Vietnam stepping into big shoes with EVFTA

10:24 | 03/01/2018 Cooperation

(VEN) - Vietnam is expected to attract an increasing number of leather and footwear outsourcing orders as soon as the EU-Vietnam Free Trade Agreement (EVFTA) takes effect in 2018. The question is how these domestic enterprises will take advantage of the opportunities provided by the agreement. Vietnam Economic News’ Viet Nga discussed the issue with Phan Thi Thanh Xuan, Secretary General of the Vietnam Leather and Footwear Association (LEFASO).

vietnam stepping into big shoes with evfta

LEFASO Secretary General Phan Thi Thanh Xuan

How will the EVFTA impact Vietnamese leather and footwear exporters?

The EU has traditionally been the biggest market of the Vietnamese leather and footwear industry. China remains the biggest rival of Vietnam in the EU market. Vietnamese footwear products currently benefit from a 3.5-4.2 percent tax in the EU and therefore have become more competitive. The tax will be zeroed as soon as the EVFTA comes into effect.

Particularly, the tax on sports shoes (accounting for two thirds of Vietnam’s footwear exports to the EU) will be zeroed immediately after the agreement takes effect, while the tax on leather shoes will be reduced gradually within seven years. Rules of origin will be applied in the same way as they are in the general system of preferences (GSP).

With these advantages, Vietnam is expected to attract an increasing number of orders when the EVFTA takes effect. A concern is how domestic enterprises will utilize the opportunities provided by the agreement.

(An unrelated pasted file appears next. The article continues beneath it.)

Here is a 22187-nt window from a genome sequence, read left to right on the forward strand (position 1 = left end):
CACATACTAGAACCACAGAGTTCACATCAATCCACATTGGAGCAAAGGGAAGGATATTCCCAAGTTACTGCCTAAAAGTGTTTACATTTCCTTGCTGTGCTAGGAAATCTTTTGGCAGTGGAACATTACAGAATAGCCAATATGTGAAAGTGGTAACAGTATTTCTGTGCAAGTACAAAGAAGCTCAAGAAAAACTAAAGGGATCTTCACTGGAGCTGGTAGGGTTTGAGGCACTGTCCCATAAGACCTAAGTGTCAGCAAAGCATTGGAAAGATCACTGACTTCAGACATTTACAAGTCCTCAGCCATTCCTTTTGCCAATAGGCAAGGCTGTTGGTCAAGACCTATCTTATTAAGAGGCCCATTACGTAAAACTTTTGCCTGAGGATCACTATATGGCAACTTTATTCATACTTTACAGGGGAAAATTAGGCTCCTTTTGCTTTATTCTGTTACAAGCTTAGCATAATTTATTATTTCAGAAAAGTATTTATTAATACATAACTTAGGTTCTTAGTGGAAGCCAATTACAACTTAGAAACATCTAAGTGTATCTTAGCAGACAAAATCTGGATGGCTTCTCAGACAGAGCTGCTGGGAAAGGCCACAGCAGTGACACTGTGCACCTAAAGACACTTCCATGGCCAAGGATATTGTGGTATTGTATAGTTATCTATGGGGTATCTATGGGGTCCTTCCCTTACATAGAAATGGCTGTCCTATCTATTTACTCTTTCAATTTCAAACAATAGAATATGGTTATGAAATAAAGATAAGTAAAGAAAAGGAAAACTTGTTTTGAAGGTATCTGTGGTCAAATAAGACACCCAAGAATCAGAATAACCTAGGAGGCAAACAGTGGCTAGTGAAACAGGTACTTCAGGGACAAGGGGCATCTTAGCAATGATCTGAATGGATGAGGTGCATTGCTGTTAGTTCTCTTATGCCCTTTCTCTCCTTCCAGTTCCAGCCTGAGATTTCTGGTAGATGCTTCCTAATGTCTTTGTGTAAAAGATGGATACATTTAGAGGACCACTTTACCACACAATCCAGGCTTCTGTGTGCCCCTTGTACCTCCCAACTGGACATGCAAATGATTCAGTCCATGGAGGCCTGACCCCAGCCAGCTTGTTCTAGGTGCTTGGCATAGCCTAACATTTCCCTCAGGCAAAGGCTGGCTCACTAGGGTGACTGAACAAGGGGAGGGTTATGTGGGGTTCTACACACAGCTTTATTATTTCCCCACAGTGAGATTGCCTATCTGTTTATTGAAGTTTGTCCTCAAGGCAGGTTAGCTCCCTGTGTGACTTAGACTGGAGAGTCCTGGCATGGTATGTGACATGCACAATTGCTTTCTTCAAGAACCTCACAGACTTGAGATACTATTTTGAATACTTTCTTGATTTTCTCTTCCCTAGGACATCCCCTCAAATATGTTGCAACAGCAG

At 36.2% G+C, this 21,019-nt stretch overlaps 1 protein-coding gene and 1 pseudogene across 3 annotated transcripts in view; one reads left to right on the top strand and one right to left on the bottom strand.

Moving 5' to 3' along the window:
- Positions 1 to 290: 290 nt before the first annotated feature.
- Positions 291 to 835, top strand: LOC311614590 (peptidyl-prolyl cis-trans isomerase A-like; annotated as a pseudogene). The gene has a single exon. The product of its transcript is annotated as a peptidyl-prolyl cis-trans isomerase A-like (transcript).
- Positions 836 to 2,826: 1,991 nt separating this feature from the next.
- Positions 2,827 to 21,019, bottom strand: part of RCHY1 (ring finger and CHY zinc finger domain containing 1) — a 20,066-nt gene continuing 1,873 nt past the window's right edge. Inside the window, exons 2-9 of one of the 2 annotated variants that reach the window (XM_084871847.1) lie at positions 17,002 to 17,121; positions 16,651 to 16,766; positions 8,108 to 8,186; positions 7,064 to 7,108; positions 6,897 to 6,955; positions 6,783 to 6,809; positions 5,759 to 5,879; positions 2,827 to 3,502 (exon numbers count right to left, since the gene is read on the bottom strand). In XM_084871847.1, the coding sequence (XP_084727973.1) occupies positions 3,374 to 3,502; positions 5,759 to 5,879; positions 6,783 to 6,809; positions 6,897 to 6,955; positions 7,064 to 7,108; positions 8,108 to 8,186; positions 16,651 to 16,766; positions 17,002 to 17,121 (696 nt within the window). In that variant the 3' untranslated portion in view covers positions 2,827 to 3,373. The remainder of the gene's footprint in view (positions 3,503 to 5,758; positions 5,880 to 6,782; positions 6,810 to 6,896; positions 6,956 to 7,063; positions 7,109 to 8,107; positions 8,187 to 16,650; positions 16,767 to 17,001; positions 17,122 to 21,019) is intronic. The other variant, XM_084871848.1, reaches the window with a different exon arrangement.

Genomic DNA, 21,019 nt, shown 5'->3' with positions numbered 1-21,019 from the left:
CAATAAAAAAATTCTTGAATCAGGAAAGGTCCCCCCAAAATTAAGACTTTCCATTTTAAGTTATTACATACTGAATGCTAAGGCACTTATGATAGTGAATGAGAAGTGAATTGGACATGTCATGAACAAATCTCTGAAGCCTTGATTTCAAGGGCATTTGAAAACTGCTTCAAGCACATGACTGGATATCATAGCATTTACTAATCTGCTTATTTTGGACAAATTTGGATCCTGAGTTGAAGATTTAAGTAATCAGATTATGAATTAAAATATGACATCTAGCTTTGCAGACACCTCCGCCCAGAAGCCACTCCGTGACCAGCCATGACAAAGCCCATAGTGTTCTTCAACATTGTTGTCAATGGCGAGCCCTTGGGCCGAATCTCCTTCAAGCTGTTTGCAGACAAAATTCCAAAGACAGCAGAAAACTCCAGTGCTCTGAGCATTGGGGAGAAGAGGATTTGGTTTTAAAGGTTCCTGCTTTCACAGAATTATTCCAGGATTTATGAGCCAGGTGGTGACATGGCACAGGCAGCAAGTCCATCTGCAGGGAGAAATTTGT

Tariff preferences provided by free trade agreements (FTAs) in general and the EVFTA in particular are quite good. However, Vietnamese enterprises have hardly taken advantage of these opportunities. Why?

While domestic enterprises remain passive, their customers obtain information about related preferences and rules. In general, domestic enterprises only export to some markets that are no longer capable of production, but ignore other markets’ potential. Nowadays, more and more FTAs are being implemented, and countries and territories worldwide are making good use of FTAs’ preferences to increase exports to foreign markets, including Vietnam. In this context, if Vietnamese businesses do not change and improve their performance, they will lose their markets.

What do you recommend domestic enterprises do in order to boost exports to markets with which Vietnam has signed FTAs?

FTAs are expected to increase the number of orders for Vietnamese enterprises. Domestic businesses need to improve their production capability if they are to satisfy the growing demand. They should improve their workforce productivity and skills instead of making use of low labor costs.

Investment in material and accessory production is a rule-of-origin-related local content requirement. Some domestic manufacturers have expanded and developed material production. Vietnamese canvas and sports shoemakers have developed 80-90 percent of raw materials they need and have to import materials only for high-grade leather shoes. Many FDI enterprises have developed projects to form complete supply chains in provinces with rich land and human resources, such as Tra Vinh, Long An, Quang Nam, Quang Ngai, and Nghe An.

LEFASO is working with the Ministry of Industry and Trade and the Mutrap project to offer training in EVFTA regulations, focusing on rules of origin and certificates of origin to help businesses take advantage of FTA incentives.

Viet Nga